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January 26, 2020

FPCCI says exports may plunge due to revised electricity charges

Business

January 26, 2020

KARACHI: The country’s export, a key pillar of the economy, could struggle to reach its target during the current fiscal year of 2020 after an increase of almost 70 percent electricity charges for five export-oriented sectors, an apex trade body said on Saturday.

“Upward shift in electricity charges will hurt exports target of $26 billion set under Annual Plan 2019-20,” said Mian Anjum Nisar, president of the Federation of Pakistan Chambers of Commerce and Industry (FPCCI).

The FPCCI’s president, in a statement, pleaded the government to continue electricity tariff of 7.5 Cent/Kwh for Zero-rated sector as announced in the January 2019.

Previously, Pakistan Business Council (PBC), a policy advocacy platform, also criticised the government for additional surcharges, taxes and positive fuel adjustment on export-oriented sectors, saying a ‘policy U-turns, especially with retrospective effect do not bode well for export competiveness’.

“If not reversed, this threatens Pakistan’s exports and will discourage investment in capacity and capability.”

The government had announced an all inclusive tariff of 7.5 US cents/KWh for the five export sectors on January 1, 2019 to enhance Pakistan’s exports competiveness. The ministry of energy on January 13, 2020, however, instructed Discos (power distribution companies) to charge add ons and surcharges amounting to 70 percent, raising the aggregate cost to 13 cents/KWh.

The FPCCI statement said Nisar, a few days back met with the Prime Minister Imran Khan and informed the PM “about challenges and difficulties being faced by Pakistan industry”.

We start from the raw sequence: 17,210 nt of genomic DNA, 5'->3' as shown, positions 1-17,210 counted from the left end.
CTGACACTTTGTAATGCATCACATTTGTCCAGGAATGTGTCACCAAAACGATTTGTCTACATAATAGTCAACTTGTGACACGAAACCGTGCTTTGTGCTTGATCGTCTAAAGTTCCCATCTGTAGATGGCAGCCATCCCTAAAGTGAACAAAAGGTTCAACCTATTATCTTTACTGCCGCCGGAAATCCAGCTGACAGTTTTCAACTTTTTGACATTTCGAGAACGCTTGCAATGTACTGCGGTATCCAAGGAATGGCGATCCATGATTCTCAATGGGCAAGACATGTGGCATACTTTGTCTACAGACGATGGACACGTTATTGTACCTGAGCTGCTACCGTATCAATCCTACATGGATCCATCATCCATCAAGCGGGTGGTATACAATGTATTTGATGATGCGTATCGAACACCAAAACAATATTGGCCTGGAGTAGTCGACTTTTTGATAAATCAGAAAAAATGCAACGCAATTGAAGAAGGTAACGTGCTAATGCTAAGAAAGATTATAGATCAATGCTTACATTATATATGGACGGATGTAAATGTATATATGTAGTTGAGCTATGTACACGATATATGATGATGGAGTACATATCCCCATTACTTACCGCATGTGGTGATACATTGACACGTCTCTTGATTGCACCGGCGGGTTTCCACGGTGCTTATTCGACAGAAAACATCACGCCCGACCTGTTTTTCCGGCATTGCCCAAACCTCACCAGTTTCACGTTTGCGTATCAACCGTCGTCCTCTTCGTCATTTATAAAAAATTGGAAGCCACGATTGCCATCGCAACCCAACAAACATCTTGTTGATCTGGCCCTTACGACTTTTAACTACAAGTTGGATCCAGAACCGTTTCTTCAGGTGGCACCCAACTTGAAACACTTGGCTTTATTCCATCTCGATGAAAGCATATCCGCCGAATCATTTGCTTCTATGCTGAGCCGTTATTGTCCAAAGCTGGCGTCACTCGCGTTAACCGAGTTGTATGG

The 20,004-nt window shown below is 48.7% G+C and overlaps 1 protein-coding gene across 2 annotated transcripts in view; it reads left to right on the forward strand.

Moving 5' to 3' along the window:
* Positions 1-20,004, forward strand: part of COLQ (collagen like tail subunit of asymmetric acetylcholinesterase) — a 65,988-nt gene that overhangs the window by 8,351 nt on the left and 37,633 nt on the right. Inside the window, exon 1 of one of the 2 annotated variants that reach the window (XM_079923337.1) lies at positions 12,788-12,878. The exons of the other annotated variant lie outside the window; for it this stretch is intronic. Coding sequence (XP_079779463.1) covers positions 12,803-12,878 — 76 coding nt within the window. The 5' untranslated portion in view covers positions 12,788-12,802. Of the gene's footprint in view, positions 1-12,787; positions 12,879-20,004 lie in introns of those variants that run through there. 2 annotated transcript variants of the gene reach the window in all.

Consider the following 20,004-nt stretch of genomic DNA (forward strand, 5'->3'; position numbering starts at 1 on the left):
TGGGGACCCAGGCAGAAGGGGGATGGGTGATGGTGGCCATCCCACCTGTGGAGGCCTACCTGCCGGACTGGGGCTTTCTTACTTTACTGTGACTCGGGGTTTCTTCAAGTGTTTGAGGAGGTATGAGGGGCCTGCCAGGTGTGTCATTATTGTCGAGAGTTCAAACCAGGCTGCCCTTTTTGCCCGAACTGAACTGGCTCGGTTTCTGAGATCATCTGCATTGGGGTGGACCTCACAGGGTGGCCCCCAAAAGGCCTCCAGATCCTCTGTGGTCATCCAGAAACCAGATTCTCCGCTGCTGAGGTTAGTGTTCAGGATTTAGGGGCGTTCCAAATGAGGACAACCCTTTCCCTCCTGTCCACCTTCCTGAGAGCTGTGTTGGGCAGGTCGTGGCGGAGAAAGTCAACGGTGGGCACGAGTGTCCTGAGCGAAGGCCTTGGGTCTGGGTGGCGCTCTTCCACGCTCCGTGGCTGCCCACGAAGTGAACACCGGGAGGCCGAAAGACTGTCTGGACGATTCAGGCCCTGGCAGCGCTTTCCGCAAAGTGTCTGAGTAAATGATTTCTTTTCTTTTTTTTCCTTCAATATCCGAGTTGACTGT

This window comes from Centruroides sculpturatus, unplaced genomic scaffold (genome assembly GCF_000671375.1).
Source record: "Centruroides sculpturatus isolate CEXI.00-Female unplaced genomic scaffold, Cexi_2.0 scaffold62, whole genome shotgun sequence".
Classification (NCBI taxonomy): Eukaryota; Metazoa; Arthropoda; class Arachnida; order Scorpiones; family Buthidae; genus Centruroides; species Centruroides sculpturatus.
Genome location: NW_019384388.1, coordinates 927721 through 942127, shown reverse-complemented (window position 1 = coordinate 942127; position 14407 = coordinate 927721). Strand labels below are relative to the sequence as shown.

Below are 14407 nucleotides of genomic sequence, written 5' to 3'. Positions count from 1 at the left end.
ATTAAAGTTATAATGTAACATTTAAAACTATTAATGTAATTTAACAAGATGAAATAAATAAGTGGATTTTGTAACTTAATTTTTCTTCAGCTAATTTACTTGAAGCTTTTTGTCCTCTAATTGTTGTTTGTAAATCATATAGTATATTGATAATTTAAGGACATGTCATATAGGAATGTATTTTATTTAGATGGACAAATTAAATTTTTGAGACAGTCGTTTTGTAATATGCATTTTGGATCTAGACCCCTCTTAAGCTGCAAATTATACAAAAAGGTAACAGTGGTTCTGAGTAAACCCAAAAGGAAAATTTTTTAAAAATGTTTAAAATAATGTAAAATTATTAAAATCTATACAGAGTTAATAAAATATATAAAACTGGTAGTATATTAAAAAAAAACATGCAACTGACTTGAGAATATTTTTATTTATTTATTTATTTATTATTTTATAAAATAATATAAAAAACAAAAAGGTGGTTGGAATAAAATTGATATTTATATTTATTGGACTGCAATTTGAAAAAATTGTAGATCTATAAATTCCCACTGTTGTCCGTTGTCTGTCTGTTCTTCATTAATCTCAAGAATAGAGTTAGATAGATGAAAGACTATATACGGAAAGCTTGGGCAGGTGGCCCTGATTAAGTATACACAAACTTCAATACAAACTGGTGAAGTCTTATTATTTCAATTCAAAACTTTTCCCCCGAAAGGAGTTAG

He also informed the Prime Minister that electricity charges in Bangladesh and India are nearly 7-9 Cent/Kwh while in China which is our major trading partner the electricity charges are less than 9 Cent/Kwh.

“The FPCCI emphasized the government to review its decision of changes in electricity tariff and continue the rates as announced to support industry.”

“If the government allow upward shift in electricity rate which is expected to be nearly 70 percent increase in existing 7.5 Cent/Kwh and from January 2019, the exports will be discouraged and our buyer will lose confidence in Pakistani suppliers due delay in exports orders,” the statement added.

The statement said high mark-up rate in Pakistan is also creating hurdles to industrial growth. Interest rates in Pakistan are 13.25 percent while in India is 5.15 percent, China 4.2 percent and in Bangladesh the rate of interest is 6 percent.

Nisair urged the government for continuation and consistency in long term policies once it is announced. “Changes and revisions hurt the industrialist’s plan of production and purchases and booking of orders which is made according to the policy announcement.”